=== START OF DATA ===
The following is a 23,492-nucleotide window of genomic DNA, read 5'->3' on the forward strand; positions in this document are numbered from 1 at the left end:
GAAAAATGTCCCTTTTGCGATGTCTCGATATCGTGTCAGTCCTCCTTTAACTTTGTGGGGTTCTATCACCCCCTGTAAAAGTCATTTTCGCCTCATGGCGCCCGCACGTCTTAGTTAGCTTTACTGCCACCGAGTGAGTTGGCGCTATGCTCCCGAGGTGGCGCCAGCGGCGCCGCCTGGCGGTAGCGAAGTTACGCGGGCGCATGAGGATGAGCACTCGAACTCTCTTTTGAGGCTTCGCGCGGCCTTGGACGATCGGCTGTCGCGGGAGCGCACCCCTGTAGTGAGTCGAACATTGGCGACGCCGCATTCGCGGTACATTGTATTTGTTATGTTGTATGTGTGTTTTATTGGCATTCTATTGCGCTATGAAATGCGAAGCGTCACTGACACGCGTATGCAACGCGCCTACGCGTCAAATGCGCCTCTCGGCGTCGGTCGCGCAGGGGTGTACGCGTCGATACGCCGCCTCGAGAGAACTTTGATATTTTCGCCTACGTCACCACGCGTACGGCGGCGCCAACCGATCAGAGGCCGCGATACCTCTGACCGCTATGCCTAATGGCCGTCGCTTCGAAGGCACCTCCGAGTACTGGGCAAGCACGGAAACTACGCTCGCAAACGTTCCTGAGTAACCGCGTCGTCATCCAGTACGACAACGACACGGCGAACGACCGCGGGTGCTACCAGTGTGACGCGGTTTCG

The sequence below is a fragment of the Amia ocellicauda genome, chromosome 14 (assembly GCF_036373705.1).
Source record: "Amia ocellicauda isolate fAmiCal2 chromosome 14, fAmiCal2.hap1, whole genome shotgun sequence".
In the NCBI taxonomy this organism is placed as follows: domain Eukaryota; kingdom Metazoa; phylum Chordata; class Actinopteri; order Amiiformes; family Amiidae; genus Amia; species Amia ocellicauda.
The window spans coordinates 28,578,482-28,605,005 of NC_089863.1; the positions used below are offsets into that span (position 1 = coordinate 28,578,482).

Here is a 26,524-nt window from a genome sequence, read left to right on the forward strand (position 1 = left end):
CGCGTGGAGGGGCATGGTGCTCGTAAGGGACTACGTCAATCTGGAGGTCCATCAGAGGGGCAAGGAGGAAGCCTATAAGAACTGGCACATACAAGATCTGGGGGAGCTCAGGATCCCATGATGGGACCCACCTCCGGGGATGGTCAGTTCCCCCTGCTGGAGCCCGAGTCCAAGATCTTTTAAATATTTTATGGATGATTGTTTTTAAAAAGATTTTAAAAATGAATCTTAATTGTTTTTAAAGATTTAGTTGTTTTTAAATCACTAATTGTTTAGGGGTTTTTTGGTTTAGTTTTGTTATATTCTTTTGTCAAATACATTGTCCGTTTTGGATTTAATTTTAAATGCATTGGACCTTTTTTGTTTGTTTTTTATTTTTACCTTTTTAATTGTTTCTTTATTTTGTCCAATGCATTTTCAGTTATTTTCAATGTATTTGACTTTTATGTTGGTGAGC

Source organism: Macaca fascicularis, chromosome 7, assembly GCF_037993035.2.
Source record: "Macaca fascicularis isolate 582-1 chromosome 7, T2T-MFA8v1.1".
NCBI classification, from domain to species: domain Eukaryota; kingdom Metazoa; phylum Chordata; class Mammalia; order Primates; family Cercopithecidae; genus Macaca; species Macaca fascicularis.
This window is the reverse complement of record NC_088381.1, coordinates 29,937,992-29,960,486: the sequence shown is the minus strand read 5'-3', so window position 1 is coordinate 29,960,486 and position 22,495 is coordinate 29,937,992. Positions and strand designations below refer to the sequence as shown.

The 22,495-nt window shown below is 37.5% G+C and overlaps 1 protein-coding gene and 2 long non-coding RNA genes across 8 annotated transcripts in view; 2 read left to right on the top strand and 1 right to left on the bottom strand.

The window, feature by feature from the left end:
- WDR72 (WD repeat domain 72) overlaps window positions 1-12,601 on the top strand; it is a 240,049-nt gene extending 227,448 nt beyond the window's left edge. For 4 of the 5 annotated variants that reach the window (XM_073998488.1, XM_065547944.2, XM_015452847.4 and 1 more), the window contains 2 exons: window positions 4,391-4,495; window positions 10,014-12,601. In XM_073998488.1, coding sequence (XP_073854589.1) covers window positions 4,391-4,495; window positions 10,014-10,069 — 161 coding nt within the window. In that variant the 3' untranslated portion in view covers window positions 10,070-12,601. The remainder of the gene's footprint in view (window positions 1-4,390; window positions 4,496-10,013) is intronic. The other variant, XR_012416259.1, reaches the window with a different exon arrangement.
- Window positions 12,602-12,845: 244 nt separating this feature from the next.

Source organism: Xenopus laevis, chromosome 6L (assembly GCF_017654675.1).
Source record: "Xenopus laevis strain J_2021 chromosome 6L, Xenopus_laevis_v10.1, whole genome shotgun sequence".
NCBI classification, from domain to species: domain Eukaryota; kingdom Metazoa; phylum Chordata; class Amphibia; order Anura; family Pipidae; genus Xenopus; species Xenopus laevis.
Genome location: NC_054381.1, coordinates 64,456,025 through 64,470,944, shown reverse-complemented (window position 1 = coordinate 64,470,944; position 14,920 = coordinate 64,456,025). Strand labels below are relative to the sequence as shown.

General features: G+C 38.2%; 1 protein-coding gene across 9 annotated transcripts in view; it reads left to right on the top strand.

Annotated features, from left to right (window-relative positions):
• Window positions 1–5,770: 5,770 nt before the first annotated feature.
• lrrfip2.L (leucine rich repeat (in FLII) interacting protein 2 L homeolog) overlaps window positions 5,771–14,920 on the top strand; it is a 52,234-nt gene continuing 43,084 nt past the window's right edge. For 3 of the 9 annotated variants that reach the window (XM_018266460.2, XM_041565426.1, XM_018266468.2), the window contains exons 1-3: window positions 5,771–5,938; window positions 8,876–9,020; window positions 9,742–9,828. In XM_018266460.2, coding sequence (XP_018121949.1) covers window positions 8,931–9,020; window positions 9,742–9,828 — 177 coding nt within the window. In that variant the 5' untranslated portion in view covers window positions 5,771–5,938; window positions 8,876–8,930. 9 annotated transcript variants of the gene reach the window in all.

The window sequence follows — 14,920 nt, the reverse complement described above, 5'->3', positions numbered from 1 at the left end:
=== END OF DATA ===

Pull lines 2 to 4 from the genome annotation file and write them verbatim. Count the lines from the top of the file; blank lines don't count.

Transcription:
GAAAAATGTCCCTTTTGCGATGTCTCGATATCGTGTCAGTCCTCCTTTAACTTTGTGGGGTTCTATCACCCCCTGTAAAAGTCATTTTCGCCTCATGGCGCCCGCACGTCTTAGTTAGCTTTACTGCCACCGAGTGAGTTGGCGCTATGCTCCCGAGGTGGCGCCAGCGGCGCCGCCTGGCGGTAGCGAAGTTACGCGGGCGCATGAGGATGAGCACTCGAACTCTCTTTTGAGGCTTCGCGCGGCCTTGGACGATCGGCTGTCGCGGGAGCGCACCCCTGTAGTGAGTCGAACATTGGCGACGCCGCATTCGCGGTACATTGTATTTGTTATGTTGTATGTGTGTTTTATTGGCATTCTATTGCGCTATGAAATGCGAAGCGTCACTGACACGCGTATGCAACGCGCCTACGCGTCAAATGCGCCTCTCGGCGTCGGTCGCGCAGGGGTGTACGCGTCGATACGCCGCCTCGAGAGAACTTTGATATTTTCGCCTACGTCACCACGCGTACGGCGGCGCCAACCGATCAGAGGCCGCGATACCTCTGACCGCTATGCCTAATGGCCGTCGCTTCGAAGGCACCTCCGAGTACTGGGCAAGCACGGAAACTACGCTCGCAAACGTTCCTGAGTAACCGCGTCGTCATCCAGTACGACAACGACACGGCGAACGACCGCGGGTGCTACCAGTGTGACGCGGTTTCG

The sequence below is a fragment of the Amia ocellicauda genome, chromosome 14 (assembly GCF_036373705.1).
Source record: "Amia ocellicauda isolate fAmiCal2 chromosome 14, fAmiCal2.hap1, whole genome shotgun sequence".